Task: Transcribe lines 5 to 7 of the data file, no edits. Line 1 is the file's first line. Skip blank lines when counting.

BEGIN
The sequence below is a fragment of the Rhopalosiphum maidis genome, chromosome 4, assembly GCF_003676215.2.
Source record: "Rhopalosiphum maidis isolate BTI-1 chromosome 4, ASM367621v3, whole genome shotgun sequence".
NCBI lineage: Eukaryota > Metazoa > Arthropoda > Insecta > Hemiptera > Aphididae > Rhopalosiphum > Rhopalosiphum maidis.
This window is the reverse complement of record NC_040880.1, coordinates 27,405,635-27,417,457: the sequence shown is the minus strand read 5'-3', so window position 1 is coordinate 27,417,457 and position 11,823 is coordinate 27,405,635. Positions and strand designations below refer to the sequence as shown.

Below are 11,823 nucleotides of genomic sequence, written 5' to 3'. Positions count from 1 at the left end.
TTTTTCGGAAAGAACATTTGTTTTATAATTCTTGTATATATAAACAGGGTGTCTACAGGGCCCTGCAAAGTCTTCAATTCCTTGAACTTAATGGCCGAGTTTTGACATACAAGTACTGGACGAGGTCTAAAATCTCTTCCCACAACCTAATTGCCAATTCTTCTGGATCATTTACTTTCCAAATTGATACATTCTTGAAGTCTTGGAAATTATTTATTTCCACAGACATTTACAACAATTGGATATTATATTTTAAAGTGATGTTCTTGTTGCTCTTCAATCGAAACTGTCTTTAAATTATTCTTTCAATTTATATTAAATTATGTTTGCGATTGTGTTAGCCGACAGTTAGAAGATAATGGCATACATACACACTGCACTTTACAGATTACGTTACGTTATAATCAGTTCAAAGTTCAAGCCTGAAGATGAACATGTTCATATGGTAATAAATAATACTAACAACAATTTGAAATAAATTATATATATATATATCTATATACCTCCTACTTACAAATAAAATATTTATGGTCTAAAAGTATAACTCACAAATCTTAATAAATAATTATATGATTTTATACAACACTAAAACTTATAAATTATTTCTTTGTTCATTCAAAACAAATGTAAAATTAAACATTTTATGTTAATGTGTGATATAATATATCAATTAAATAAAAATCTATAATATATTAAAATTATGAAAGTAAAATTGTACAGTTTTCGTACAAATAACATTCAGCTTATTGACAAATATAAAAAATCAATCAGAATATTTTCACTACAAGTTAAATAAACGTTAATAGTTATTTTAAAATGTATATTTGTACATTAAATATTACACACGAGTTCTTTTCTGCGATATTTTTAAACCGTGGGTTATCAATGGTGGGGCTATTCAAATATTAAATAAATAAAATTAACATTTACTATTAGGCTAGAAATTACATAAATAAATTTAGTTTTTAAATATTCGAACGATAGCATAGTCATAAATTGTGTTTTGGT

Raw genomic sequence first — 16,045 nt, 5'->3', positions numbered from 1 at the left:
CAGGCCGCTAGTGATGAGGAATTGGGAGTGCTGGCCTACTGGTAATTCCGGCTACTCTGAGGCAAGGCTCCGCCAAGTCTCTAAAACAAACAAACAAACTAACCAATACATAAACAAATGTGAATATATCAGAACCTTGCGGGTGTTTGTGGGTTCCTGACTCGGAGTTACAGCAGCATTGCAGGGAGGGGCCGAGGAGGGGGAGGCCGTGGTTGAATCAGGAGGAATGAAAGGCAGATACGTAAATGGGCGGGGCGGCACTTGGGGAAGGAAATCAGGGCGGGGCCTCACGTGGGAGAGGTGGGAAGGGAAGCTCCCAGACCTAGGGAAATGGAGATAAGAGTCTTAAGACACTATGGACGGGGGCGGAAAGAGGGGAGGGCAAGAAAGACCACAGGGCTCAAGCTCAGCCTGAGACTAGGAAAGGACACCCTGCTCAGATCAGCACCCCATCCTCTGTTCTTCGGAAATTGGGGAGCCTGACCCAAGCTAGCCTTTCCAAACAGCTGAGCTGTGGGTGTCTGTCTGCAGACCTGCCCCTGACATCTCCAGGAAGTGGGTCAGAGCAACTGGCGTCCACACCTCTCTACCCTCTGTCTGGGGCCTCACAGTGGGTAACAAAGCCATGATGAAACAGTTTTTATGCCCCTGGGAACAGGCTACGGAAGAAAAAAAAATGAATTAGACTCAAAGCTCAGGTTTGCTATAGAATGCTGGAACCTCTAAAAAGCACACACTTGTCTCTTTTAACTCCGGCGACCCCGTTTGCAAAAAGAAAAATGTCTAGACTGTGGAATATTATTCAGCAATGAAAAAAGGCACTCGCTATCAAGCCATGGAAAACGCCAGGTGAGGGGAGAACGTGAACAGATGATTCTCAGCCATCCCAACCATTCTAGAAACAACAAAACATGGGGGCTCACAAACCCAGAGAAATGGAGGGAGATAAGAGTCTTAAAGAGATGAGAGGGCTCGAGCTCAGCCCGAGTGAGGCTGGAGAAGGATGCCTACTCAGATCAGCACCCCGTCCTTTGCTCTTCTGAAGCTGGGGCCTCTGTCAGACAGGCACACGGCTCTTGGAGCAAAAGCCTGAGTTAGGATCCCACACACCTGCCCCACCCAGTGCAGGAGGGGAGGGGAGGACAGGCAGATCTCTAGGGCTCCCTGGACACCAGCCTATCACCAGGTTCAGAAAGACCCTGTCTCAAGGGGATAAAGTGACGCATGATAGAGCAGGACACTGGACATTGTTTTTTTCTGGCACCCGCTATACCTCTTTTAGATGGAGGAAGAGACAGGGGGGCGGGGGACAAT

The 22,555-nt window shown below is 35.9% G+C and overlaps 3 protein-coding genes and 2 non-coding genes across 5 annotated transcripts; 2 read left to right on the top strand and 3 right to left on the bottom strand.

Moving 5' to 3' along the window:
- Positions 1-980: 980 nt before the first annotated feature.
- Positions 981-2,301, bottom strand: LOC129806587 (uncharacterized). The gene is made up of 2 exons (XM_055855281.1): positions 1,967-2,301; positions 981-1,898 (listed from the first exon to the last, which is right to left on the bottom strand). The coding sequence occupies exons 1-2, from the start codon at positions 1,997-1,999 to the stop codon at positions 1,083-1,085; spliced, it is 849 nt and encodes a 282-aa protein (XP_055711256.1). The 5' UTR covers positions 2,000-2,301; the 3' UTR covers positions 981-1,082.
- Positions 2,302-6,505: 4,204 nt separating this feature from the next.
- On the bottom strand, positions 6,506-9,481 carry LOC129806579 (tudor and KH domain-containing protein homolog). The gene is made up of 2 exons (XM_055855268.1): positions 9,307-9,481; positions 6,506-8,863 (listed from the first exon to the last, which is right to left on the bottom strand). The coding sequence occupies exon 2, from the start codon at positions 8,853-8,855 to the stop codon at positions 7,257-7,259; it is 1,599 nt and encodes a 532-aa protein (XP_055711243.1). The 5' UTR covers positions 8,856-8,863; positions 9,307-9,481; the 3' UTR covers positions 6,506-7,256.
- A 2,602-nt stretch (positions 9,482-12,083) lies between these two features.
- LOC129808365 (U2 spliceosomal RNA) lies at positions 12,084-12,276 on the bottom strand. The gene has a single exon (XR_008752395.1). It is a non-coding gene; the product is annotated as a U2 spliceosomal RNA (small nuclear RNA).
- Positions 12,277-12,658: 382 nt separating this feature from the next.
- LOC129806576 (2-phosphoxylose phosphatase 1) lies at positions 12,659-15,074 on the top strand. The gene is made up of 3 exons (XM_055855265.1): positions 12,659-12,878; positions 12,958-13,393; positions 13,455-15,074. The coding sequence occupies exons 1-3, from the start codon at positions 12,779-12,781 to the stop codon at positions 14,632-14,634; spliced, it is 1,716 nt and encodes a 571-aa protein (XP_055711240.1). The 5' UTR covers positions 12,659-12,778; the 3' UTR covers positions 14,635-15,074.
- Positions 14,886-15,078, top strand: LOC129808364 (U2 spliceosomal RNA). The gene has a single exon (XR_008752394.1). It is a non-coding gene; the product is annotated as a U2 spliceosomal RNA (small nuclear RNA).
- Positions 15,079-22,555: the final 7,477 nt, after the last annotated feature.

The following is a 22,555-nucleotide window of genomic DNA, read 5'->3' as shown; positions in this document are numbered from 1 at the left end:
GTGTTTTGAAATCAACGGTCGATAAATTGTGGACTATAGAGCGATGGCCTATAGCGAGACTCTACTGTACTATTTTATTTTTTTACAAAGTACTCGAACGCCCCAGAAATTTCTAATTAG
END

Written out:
Below are 11,823 nucleotides of genomic sequence, written 5' to 3'. Positions count from 1 at the left end.
TTTTTCGGAAAGAACATTTGTTTTATAATTCTTGTATATATAAACAGGGTGTCTACAGGGCCCTGCAAAGTCTTCAATTCCTTGAACTTAATGGCCGAGTTTTGACATACAAGTACTGGACGAGGTCTAAAATCTCTTCCCACAACCTAATTGCCAATTCTTCTGGATCATTTACTTTCCAAATTGATACATTCTTGAAGTCTTGGAAATTATTTATTTCCACAGACATTTACAACAATTGGATATTATATTTTAAAGTGATGTTCTTGTTGCTCTTCAATCGAAACTGTCTTTAAATTATTCTTTCAATTTATATTAAATTATGTTTGCGATTGTGTTAGCCGACAGTTAGAAGATAATGGCATACATACACACTGCACTTTACAGATTACGTTACGTTATAATCAGTTCAAAGTTCAAGCCTGAAGATGAACATGTTCATATGGTAATAAATAATACTAACAACAATTTGAAATAAATTATATATATATATATCTATATACCTCCTACTTACAAATAAAATATTTATGGTCTAAAAGTATAACTCACAAATCTTAATAAATAATTATATGATTTTATACAACACTAAAACTTATAAATTATTTCTTTGTTCATTCAAAACAAATGTAAAATTAAACATTTTATGTTAATGTGTGATATAATATATCAATTAAATAAAAATCTATAATATATTAAAATTATGAAAGTAAAATTGTACAGTTTTCGTACAAATAACATTCAGCTTATTGACAAATATAAAAAATCAATCAGAATATTTTCACTACAAGTTAAATAAACGTTAATAGTTATTTTAAAATGTATATTTGTACATTAAATATTACACACGAGTTCTTTTCTGCGATATTTTTAAACCGTGGGTTATCAATGGTGGGGCTATTCAAATATTAAATAAATAAAATTAACATTTACTATTAGGCTAGAAATTACATAAATAAATTTAGTTTTTAAATATTCGAACGATAGCATAGTCATAAATTGTGTTTTGGT

Raw genomic sequence first — 16,045 nt, 5'->3', positions numbered from 1 at the left: